We came to a future turn. That meant we were on the final descent to the Twin Sisters Aid Station. I thought we were running fast until Nathan came crashing into me telling me to run faster. He had been stung by a bee (and didn’t want to be stung again). We kept the surge for a bit and slowed. We ran down into the Aid Station and I looked for the crew. I didn’t see them. They weren’t there. I tried to remain calm. Morgan was supposed to pace me to the next & final Aid Station. I sat down next to a fire and had some breakfast and took stock of what I had left in my pack while Nathan tried to get a message to them through our Garmin inReach. They were in route, but we had no ETA.

It was then I made the decision to go on and not wait for them. I had enough to make it through the next section (16-miles). Nathan, I shouldn’t have been surprised, said he would join me. He had just run 34-miles, on top of the 33 he had already run earlier in the race. What a trooper! Nathan let them know we were carrying on before they would arrive.

Back up we went. We prepared ourselves for the section with the bee. We started our mad dash and there was one tree to hop over to be free and clear. As I focused my attention on that tree, I missed something small that protruded from the trail and sent me into a superman. Thankfully there wasn’t a yard sale that morning and everything stayed in my pack. My pack was heavy as I was carrying extra gear from the night I had planned to give to my crew, but no longer needed to wear. Thankfully I was unscathed. We laughed it off and turned some music on.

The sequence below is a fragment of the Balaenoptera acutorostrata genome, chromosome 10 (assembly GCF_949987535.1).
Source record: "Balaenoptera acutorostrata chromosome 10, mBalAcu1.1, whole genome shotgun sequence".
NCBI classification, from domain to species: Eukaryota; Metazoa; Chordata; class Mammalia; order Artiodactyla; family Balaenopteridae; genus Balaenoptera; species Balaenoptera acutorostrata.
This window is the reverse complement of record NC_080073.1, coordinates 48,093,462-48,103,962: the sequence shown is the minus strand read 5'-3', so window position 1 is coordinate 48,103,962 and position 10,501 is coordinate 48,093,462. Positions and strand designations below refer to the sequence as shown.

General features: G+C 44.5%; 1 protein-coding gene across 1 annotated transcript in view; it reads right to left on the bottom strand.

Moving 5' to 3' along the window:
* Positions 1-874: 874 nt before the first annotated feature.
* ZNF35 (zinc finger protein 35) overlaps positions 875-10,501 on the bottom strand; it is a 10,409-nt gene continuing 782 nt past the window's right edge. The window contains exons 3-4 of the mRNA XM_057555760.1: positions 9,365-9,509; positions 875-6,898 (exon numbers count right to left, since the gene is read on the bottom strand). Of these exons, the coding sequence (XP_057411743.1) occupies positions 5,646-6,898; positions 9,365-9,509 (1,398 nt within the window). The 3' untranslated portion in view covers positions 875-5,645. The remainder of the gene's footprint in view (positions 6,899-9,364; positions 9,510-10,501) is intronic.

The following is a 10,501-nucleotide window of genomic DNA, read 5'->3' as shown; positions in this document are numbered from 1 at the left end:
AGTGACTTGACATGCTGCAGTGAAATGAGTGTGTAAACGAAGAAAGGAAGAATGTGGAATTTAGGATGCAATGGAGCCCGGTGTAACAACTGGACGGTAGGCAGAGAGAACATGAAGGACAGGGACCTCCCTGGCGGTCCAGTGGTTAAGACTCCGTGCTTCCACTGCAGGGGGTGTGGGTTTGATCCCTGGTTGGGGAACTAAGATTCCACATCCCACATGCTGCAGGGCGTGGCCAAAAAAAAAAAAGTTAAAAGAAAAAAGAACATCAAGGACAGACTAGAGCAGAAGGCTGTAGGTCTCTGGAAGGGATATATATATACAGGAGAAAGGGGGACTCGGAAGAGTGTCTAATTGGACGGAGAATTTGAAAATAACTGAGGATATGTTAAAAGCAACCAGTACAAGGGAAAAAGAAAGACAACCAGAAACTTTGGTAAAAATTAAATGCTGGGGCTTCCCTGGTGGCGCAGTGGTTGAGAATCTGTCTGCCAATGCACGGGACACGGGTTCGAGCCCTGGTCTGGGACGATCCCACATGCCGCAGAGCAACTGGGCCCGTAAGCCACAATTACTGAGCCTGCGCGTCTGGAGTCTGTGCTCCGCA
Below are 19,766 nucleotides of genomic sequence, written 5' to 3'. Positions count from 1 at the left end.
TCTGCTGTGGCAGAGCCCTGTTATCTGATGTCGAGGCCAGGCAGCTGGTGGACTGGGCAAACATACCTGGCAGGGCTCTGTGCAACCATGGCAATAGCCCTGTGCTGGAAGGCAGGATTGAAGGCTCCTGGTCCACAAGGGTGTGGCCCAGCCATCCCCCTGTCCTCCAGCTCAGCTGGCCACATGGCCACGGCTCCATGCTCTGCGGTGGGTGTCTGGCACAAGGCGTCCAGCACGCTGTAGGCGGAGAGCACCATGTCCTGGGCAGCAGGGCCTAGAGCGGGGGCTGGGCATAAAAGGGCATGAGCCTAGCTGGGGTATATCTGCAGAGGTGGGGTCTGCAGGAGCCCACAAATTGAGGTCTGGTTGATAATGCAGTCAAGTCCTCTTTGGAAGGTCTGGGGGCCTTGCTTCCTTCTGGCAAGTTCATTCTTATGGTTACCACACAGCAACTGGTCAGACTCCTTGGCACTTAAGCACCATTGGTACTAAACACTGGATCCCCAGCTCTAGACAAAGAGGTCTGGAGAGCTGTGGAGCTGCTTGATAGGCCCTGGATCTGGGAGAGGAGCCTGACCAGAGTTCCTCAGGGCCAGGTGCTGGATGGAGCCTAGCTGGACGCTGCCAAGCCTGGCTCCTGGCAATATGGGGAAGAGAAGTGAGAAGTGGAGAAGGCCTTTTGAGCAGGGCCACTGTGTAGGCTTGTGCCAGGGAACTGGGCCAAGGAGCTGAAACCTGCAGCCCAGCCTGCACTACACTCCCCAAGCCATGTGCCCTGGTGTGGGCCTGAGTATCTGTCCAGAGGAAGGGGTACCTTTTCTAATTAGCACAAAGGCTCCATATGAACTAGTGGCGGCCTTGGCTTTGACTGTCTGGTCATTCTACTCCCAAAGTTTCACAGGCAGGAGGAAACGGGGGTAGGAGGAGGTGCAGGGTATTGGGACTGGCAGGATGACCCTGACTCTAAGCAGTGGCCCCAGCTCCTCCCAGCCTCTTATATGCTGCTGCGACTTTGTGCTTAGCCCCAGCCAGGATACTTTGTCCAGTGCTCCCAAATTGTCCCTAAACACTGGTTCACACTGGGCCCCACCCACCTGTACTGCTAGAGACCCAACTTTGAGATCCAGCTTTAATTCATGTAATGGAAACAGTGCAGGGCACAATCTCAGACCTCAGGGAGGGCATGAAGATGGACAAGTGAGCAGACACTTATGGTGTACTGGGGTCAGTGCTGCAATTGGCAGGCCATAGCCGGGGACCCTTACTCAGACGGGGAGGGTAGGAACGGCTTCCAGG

From that turn, we ran along a ridge. Views on both sides were outstanding. We came to a nice patch of grass on the ridge with one of the great views. I decided to take a snack break there and enjoy the surroundings for a bit. We had one more final climb that was an out-n-back to Mount Pompei. As we were getting near the summit, we saw old remnants of perhaps an old fire tower. There were cables in the trail, and I thought to myself, I should move those, as someone could tripppppppppppppppp! Down I went with a familiar crack. There went my pole. $#!+

I was beyond upset! Choice words escaped in a louder than I’d care to admit volume. Not my proudest moment. It took me a moment (alright, a few moments) to regain my composure. I did though. As upset and frustrated at breaking my pole as I was, this had happened before, and I knew I’d be alright. I reminded myself I was on my way to the last Aid Station. I was almost done for crying out loud! We ran back down and continued our way through the forest and over more blow downs, making our way to the Owen’s Creek Aid Station.